1. For some reason, one spouse always gets there first. So if it's not you, don't assume your mate is a big, cranky pain. She might be saving your financial life.

  1. I pointed out to my husband that we make a perfectly good income -- about $7,000 to $8,000 gross per month (it varies because we are both freelance). AND THE FACT THAT WE WERE STILL STRUGGLING WAS INSANE.

Arrival at an uncomfortable solution

I recalculated our monthly expenses yet again -- always a grounding, eye-opening exercise -- and realized that there were a few expenses that were higher than I'd thought. And there were several small-but-simple steps we could take to spend less.

But I was sick of small-but-simple steps. They weren't powerful enough to address the real, true underlying problem, which was:

We were trying to do too much, given the money we earn.

Our monthly expenses came to more like 84% of our gross, with about 6% going toward my remaining credit card debt and 10% going toward various savings buckets.

This is living proof, by the way, of the wisdom behind the 60% Solution. If you can keep your committed expenses down to 60% -- or 70% including fun money, or even 75% like Anna -- you don't end up sucking wind every month.

When your committed expenses creep up to the point that your short-term savings can't cover all the random expenses that seem to strike every month, you'll always have that can't-catch-up feeling about your money -- like those horrible dreams where you're trying to run, but never get anywhere.

Relinquishing the bright lights

So after four years of having both a cheap apartment in New York City and a cheap house upstate -- and rationalizing that we could afford both because two cheap things can't be expensive, right? -- we decided to give up the apartment and move upstate for a while.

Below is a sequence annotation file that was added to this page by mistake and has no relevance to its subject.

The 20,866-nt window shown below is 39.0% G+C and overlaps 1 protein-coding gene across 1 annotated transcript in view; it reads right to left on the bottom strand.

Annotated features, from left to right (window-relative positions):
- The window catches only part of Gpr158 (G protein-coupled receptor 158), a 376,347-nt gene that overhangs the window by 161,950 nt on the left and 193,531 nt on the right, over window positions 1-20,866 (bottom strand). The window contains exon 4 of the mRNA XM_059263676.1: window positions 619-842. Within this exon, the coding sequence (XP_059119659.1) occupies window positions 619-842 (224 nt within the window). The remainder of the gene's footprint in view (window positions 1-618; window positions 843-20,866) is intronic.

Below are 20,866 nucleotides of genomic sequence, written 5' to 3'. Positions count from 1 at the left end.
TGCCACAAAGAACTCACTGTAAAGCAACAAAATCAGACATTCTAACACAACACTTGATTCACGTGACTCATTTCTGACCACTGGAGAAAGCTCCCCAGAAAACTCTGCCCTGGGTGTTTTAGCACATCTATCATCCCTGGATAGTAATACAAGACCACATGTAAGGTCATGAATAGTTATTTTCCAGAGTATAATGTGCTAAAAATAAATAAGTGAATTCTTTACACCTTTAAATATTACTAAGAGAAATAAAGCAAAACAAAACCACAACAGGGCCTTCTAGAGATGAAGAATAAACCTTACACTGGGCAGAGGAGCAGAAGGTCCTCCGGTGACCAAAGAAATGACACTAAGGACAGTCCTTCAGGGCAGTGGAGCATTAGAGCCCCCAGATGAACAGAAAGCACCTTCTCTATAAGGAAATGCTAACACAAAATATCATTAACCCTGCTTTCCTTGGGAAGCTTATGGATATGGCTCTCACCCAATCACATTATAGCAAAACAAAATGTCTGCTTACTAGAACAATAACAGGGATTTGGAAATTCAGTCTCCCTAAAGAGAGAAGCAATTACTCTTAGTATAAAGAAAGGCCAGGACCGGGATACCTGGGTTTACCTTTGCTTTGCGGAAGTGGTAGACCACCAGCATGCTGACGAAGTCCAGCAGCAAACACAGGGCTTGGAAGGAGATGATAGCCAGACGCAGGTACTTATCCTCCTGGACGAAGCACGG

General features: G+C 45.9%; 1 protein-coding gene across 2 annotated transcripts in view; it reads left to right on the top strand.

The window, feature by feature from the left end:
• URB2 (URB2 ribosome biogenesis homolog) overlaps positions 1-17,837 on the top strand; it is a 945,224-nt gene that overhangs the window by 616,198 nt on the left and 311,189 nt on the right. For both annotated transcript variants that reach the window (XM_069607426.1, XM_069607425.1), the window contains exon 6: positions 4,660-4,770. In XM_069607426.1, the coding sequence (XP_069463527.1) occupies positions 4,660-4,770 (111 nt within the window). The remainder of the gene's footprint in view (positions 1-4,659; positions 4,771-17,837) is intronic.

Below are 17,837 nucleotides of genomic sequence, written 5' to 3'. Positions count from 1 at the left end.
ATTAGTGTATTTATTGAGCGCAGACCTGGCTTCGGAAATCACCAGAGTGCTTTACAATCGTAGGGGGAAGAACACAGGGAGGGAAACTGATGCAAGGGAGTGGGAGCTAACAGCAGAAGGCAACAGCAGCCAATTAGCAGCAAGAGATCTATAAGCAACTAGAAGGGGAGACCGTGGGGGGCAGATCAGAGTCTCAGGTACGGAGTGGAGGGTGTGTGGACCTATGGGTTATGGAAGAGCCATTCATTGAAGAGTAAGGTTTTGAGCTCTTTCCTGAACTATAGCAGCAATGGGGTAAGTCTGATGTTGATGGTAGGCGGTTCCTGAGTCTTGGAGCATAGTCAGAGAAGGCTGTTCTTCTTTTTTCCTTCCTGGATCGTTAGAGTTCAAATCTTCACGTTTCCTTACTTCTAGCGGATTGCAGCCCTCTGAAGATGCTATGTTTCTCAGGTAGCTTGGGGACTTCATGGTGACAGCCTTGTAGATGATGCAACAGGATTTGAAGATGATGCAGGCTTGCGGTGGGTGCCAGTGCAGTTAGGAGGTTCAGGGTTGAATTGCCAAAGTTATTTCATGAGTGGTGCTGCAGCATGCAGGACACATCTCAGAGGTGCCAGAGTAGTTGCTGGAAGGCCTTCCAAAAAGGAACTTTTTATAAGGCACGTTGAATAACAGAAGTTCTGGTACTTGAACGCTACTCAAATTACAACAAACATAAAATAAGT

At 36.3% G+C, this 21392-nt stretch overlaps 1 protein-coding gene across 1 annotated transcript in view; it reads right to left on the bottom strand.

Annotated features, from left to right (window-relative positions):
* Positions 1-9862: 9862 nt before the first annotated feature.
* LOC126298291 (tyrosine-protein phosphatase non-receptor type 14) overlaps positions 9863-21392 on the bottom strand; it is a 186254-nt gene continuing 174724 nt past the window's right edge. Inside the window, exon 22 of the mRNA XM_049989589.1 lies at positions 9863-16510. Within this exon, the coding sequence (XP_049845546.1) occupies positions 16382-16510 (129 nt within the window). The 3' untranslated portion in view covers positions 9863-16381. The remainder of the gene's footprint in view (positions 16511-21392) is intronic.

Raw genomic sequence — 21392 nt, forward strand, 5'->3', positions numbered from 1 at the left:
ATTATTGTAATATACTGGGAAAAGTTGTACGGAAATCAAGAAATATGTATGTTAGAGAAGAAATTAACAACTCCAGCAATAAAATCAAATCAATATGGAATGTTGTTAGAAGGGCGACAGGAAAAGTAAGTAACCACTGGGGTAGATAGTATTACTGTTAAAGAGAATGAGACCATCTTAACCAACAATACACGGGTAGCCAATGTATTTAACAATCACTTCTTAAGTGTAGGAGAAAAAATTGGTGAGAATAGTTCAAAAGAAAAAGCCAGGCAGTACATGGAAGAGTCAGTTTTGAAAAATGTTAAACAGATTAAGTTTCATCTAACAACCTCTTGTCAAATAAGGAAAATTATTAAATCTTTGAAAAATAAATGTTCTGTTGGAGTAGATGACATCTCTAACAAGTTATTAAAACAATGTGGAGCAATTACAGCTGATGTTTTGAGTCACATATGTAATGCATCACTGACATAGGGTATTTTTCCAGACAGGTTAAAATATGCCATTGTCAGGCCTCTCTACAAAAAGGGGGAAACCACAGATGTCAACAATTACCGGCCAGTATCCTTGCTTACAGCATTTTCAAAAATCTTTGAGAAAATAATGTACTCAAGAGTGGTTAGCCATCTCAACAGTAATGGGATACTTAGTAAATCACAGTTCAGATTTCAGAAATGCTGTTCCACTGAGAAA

This move would reduce our monthly income somewhat because my husband would have to change jobs -- we're anticipating a loss of about $1,000 to $1,500 -- but it would also cut our committed expenses from about $5,500 to $3,800, including upcoming baby costs.

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Alas, we are not happy with this solution. It's chock full of financial sanity. It will make our money lives easier. We're just not keen to relinquish the bright lights of the big city for the quiet starlight of upstate New York.

In fact, even as I type, I am looking around, hoping a more comfortable answer sails through the window, on a fluffy white cloud of hope.

(Pause while writer looks out window one last time.)

Actually, on the very day that I was writing this article, someone asked me if I was available for a long-term writing project. At first, the idea of making more money was instantly appealing.

It would mean that we could stay in the city.

But I work pretty hard already. And while we all like to believe that the perfect answer to all of life's problems is to Make More Money, that isn't always the case.

Sometimes the answer is to learn to live better on the money you have.

I'll always have the option of working my fingers to the bone. But a very good reason not to take on more work, even if it means more income, is about to enter our lives.

And perhaps, right now, that's more valuable.

Published Oct. 4, 2006